Hazel Lim and Ginette Chittick at UltraSuperNew Gallery
By Tanya Singh
The art versus craft debate is perhaps one of the longest standing unresolved issues in the art world. On the one hand, fine art is often privileged over craft, or “the lower art”. Advocates firmly stand by the notion that if an object is capable of performing a function beyond the means of its visual aesthetic, it does not belong on the same pedestal. On the flipside, craft supporters make a strong counterargument with regard to materiality and artistic expression. The exhibition ‘Planes & Envelopes’ at the UltraSuperNew Gallery by artists Hazel Lim and Ginette Chittick, which opened on 20 March, re-tackles the art-craft binary to create a poetic resolution between the two.
Hazel’s delicate sculptures are made up of folded pieces of coloured paper interlocked into patterns to form larger forms. They bring to light the meditative process of crafting with care, all the while echoing the unseen domestic labour of women in making common craft items such as baskets, quilts and tapestries.
Ginette makes use of traditional materials such as kapok cotton and wool to create abstract sculptures that challenge the materialistic conventionality of fine art, and at the same time, pay homage to heritage. Together, their works transform the gallery space into a landscape where the pride and individuality of fine art hold hands with the sensitivity and thoughtfulness of craft to form a cohesive narrative about artistic creation, labour and heritage.
‘Planes and Envelopes’ is a result of a casual conversation at LASALLE College of the Arts, where Hazel and Ginette both teach, and the discovery of a shared interest in the art of weaving. Studio visits followed, and the idea of a collaboration started to take shape. UltraSuperNewGallery notes the artists’ similar approach to art-making, saying, “The repetitive process of weaving is vital to both artists’ in carving out their own personal space, untainted by other distractions, yet reflecting a ritualistic and meditative energy.”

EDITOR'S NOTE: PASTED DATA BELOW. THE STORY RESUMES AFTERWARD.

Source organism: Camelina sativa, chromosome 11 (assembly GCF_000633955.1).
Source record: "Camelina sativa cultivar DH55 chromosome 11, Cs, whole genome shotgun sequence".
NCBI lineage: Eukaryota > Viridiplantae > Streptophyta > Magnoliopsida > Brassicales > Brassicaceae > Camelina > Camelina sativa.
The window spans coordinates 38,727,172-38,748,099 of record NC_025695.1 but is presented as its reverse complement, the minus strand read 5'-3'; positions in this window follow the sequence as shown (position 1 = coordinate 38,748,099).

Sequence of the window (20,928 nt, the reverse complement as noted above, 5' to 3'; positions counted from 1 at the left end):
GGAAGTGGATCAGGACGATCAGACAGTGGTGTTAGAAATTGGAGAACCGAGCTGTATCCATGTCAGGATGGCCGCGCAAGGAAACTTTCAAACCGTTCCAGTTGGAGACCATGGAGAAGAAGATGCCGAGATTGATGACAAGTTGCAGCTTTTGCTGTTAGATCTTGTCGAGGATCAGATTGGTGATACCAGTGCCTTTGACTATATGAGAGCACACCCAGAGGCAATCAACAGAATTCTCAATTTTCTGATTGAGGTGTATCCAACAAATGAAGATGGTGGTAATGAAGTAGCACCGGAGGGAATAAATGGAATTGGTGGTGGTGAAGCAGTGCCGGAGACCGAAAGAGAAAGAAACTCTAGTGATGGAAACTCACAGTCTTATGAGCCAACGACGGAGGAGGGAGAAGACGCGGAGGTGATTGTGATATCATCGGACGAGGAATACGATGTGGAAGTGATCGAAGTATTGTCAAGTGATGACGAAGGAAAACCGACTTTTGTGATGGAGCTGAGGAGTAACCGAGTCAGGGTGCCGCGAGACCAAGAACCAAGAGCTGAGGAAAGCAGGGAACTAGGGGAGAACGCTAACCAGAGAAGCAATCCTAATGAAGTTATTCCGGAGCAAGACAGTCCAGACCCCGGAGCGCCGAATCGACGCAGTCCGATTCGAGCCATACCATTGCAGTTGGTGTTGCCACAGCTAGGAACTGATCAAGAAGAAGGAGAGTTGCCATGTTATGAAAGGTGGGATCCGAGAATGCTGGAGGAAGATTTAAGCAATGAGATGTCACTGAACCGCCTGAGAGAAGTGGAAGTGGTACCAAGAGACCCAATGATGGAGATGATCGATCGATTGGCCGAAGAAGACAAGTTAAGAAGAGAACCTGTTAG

Hazel defines her body of works at the exhibition as a coming together of two concepts that she is interested in as an artist: colour and origami. “I want to use the language of colours and paper folding to communicate versatility, duality, illusion and other formal qualities that the materials offer to the eye,” she says. Her interwoven sculptures, each realised in a single colour, are deceptively simple but complicated in their construction upon close observation, seemingly stationary yet in the midst of graceful movement.
Inspired by interior architecture and the work of American artist Sheila Hicks, Ginette’s fluid pieces embark on an exploration of texture and form. Materials differ in physical characteristics but are collaged to form a larger composition in visually complimentary ways, in a juxtaposition of unyielding geometric shapes with the more malleable hand-blended and hand-spun kapok cotton and Merino wool yarn.
The use of bold colours, patterns and simplistic forms are common threads in both the artists’ works. From the evocative titles of the artworks to their strategic placement within the gallery space, they all contribute to the conversations the pieces have with each another. Beyond the shared aesthetics, the combined effort towards blurring the boundaries of art and craft and establishing a unique, harmonious narrative is also immediately communicated as soon as the viewer steps into the gallery.
The exhibition is not a direct challenge to status quo but a well-intended alternative towards resolving a rivalry that has no place in the world of contemporary art. Ginette says, “We are investigating how traditional techniques such as weaving, which would typically be deemed “women’s labour” or devalued as "decorative" or "crafty" can be viewed with a contemporary lens and presented as objects that sit comfortably in the intersections of art, design and craft”.
Perhaps instead of focusing on the differences and furthering the endless debate, it is finally time we redefine the art-craft binary, and discover the magic that the two can create together.
Planes & Envelopes will be on view at UltraSuperNewGallery until 14 April 2019. The artists will give a talk on 4 April at the gallery at 7pm.